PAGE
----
For those of you who work in HR, what do you do when you learn that an employee has filed a charge of discrimination with the U.S. Equal Employment Opportunity Commission alleging a violation of the Americans with Disabilities Act?
Raise your hand if the answer is not publicizing details of the charge, including the employee’s name, union affiliation, and information about the medical restrictions on his ability to work, in a letter to 146 members of his union local.
According to a recent EEOC press release, one Philadelphia employer needs to keep its hand down.
Here are the details, according to the press release:
According to the EEOC’s suit, an electrician hired by Day & Zimmermann to work during the shutdown of a Waterford, Conn., power plant filed a disability discrimination charge with EEOC under the Americans with Disabilities Act (ADA). After that, the company publicized details of the charge, including the employee’s name, union affiliation, and information about the medical restrictions on his ability to work, in a letter to 146 members of his union local. By publicizing the employee’s charge in this manner, Day & Zimmermann retaliated against the employee and interfered with the rights of workers and witnesses to communicate freely with the EEOC and to file charges of their own, the EEOC asserts.
The three-year consent decree resolving the case, which was approved by the court today, enjoins Day & Zimmermann from future retaliation or interference with ADA-protected rights and prohibits the company from publicizing the identity of individuals who file charges of disability discrimination in the future. In addition, the decree provides for revision of company policies, an extended statute of limitations for certain individuals to file ADA claims with the EEOC, and $45,000 in compensatory damages to the employee who filed the original discrimination charge.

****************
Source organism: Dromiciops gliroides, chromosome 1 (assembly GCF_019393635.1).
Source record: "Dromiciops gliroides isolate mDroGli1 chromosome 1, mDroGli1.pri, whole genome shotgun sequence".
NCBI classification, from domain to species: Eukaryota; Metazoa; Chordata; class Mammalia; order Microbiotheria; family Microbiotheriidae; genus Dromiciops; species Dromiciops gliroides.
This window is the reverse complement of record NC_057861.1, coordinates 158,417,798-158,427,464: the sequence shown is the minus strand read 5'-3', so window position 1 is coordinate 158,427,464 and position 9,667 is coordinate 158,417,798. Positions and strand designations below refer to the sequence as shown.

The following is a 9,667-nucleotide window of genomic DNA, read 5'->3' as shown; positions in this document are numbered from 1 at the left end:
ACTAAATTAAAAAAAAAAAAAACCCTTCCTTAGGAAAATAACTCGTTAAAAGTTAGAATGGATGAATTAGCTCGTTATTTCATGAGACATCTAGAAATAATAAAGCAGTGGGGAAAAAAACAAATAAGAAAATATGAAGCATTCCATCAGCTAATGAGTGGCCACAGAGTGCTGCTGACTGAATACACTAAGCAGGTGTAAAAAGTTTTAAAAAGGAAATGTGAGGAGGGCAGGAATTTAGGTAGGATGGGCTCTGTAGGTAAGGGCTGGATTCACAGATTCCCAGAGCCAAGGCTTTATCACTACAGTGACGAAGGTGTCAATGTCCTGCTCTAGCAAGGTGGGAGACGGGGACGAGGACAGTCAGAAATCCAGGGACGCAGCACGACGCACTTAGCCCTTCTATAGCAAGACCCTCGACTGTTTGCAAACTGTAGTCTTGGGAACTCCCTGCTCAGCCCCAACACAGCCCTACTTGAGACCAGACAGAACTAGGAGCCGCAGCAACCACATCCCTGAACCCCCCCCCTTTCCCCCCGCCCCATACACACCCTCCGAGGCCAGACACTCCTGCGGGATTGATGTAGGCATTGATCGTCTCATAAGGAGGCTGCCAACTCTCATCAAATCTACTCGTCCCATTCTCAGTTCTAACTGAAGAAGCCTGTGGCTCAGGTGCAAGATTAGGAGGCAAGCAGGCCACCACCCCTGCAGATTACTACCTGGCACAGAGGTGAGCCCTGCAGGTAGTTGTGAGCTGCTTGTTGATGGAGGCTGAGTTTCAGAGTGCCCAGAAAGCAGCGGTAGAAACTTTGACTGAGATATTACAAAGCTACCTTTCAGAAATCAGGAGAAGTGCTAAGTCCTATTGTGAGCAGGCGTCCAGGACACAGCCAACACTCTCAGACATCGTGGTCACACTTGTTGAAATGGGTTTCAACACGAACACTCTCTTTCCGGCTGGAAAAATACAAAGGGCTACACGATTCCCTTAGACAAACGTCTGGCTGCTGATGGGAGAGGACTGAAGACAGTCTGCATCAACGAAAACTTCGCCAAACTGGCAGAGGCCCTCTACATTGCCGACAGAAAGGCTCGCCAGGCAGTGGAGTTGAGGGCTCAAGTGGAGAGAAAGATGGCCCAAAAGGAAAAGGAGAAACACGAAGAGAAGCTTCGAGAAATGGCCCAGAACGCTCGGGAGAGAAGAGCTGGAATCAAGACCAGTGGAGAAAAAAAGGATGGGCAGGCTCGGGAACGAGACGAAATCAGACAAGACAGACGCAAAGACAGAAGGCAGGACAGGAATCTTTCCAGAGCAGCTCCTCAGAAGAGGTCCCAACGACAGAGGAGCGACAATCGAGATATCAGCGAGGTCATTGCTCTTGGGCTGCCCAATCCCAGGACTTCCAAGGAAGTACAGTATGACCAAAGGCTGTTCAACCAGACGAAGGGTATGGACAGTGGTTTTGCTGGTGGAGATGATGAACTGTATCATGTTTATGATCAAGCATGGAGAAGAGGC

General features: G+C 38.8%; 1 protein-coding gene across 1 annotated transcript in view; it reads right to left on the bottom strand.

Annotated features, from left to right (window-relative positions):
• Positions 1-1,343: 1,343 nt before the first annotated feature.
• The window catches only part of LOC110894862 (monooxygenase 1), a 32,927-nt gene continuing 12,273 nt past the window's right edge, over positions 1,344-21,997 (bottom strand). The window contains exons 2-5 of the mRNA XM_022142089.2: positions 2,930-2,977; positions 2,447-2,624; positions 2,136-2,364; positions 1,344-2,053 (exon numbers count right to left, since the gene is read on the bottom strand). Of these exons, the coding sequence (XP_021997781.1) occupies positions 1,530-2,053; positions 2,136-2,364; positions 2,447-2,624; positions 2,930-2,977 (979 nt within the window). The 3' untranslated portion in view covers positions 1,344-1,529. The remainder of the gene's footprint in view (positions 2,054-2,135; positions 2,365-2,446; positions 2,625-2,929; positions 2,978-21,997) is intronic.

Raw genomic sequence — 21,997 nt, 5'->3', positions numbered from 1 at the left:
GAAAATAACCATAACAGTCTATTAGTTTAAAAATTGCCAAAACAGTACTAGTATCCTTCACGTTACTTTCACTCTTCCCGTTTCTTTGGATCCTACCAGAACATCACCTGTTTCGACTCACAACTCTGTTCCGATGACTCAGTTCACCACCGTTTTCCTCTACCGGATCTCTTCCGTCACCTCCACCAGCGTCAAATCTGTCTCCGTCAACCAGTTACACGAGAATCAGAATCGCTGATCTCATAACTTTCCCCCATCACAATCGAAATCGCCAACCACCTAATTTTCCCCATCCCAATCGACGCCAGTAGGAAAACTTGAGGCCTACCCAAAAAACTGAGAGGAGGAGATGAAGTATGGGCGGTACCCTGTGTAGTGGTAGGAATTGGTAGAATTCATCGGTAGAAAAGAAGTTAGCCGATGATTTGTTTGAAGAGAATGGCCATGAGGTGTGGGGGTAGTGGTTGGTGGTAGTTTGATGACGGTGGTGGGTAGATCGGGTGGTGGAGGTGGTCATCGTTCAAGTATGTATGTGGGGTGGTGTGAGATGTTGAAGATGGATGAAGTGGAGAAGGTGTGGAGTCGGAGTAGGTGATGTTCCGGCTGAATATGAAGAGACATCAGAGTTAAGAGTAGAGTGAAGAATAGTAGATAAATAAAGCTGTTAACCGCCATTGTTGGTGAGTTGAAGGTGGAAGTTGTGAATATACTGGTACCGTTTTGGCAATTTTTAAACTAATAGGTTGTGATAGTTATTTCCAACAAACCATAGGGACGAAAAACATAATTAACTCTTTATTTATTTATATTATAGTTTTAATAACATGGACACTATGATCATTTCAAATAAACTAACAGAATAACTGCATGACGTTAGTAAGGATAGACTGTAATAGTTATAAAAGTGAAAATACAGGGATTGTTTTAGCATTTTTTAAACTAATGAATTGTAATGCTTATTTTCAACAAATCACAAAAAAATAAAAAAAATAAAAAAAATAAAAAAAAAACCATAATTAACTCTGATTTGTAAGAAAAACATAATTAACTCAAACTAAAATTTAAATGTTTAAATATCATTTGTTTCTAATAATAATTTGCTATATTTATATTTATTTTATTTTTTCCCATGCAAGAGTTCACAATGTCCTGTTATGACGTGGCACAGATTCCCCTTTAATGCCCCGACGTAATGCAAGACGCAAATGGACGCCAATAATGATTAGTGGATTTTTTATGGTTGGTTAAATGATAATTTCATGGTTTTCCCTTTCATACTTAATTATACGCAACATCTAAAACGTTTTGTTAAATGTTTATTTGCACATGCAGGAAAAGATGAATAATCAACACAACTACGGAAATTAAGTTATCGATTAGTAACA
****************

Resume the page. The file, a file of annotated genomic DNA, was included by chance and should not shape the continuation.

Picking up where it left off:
There’s a reason that retaliation is the number one claim employees file with the EEOC. It’s not limited to firings or suspensions. Rather, in Burlington Northern & Santa Fe Railway Co. v. White, the Supreme Court concluded that the anti-retaliation provision in Title VII covers employer actions that would have been materially adverse to a reasonable employee or applicant. This standard applies to ADA claims too. Thus, it should come as no surprise that the EEOC would take the position that conduct by employers that interferes with the right of workers to speak to the EEOC is tantamount to retaliation.
That’s not to say that an employer can’t discuss a charge of discrimination internally with a select group of people (e.g., HR, counsel, C-Suite, other decisionmakers). But, more broadly publicizing a charge is not only a bad idea as a matter of law, it won’t help you much in the employee morale department either.
Bonus tip: Did you know that the EEOC does not identify the specific disability of someone who files an ADA Charge of Discrimination. That’s because the EEOC must eventually communicate the charge to the employer. And, by not identifying the particular disability, it’s less likely that this sensitive information gets disseminated within the employer’s organization.